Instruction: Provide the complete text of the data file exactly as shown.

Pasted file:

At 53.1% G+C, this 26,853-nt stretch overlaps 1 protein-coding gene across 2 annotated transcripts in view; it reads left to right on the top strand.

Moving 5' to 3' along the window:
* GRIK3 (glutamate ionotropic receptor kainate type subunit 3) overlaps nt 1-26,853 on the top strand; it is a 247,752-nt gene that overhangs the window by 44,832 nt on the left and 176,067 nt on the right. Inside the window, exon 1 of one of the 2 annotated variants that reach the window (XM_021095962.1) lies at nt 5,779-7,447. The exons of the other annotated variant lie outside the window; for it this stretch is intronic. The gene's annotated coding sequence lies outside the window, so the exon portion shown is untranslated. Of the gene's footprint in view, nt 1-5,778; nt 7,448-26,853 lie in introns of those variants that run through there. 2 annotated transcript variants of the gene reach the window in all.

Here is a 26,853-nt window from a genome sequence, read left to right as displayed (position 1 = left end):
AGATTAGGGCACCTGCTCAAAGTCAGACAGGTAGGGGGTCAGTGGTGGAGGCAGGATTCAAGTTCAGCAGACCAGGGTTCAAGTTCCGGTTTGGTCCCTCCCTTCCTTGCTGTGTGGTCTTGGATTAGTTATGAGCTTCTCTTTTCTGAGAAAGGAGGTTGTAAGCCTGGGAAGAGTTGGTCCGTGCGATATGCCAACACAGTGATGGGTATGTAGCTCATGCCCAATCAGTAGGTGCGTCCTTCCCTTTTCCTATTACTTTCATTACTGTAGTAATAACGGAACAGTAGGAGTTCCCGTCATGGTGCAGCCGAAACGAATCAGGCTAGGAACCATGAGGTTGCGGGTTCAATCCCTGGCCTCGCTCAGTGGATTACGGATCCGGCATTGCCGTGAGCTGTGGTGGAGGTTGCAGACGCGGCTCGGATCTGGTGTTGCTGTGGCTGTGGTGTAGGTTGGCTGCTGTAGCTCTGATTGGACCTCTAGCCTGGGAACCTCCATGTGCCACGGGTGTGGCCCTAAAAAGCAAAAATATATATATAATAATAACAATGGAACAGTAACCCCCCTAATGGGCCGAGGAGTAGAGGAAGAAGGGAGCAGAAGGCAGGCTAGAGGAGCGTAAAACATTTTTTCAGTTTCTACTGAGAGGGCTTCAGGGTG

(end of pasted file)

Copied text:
At 53.1% G+C, this 26,853-nt stretch overlaps 1 protein-coding gene across 2 annotated transcripts in view; it reads left to right on the top strand.

Moving 5' to 3' along the window:
* GRIK3 (glutamate ionotropic receptor kainate type subunit 3) overlaps nt 1-26,853 on the top strand; it is a 247,752-nt gene that overhangs the window by 44,832 nt on the left and 176,067 nt on the right. Inside the window, exon 1 of one of the 2 annotated variants that reach the window (XM_021095962.1) lies at nt 5,779-7,447. The exons of the other annotated variant lie outside the window; for it this stretch is intronic. The gene's annotated coding sequence lies outside the window, so the exon portion shown is untranslated. Of the gene's footprint in view, nt 1-5,778; nt 7,448-26,853 lie in introns of those variants that run through there. 2 annotated transcript variants of the gene reach the window in all.

Here is a 26,853-nt window from a genome sequence, read left to right as displayed (position 1 = left end):
AGATTAGGGCACCTGCTCAAAGTCAGACAGGTAGGGGGTCAGTGGTGGAGGCAGGATTCAAGTTCAGCAGACCAGGGTTCAAGTTCCGGTTTGGTCCCTCCCTTCCTTGCTGTGTGGTCTTGGATTAGTTATGAGCTTCTCTTTTCTGAGAAAGGAGGTTGTAAGCCTGGGAAGAGTTGGTCCGTGCGATATGCCAACACAGTGATGGGTATGTAGCTCATGCCCAATCAGTAGGTGCGTCCTTCCCTTTTCCTATTACTTTCATTACTGTAGTAATAACGGAACAGTAGGAGTTCCCGTCATGGTGCAGCCGAAACGAATCAGGCTAGGAACCATGAGGTTGCGGGTTCAATCCCTGGCCTCGCTCAGTGGATTACGGATCCGGCATTGCCGTGAGCTGTGGTGGAGGTTGCAGACGCGGCTCGGATCTGGTGTTGCTGTGGCTGTGGTGTAGGTTGGCTGCTGTAGCTCTGATTGGACCTCTAGCCTGGGAACCTCCATGTGCCACGGGTGTGGCCCTAAAAAGCAAAAATATATATATAATAATAACAATGGAACAGTAACCCCCCTAATGGGCCGAGGAGTAGAGGAAGAAGGGAGCAGAAGGCAGGCTAGAGGAGCGTAAAACATTTTTTCAGTTTCTACTGAGAGGGCTTCAGGGTG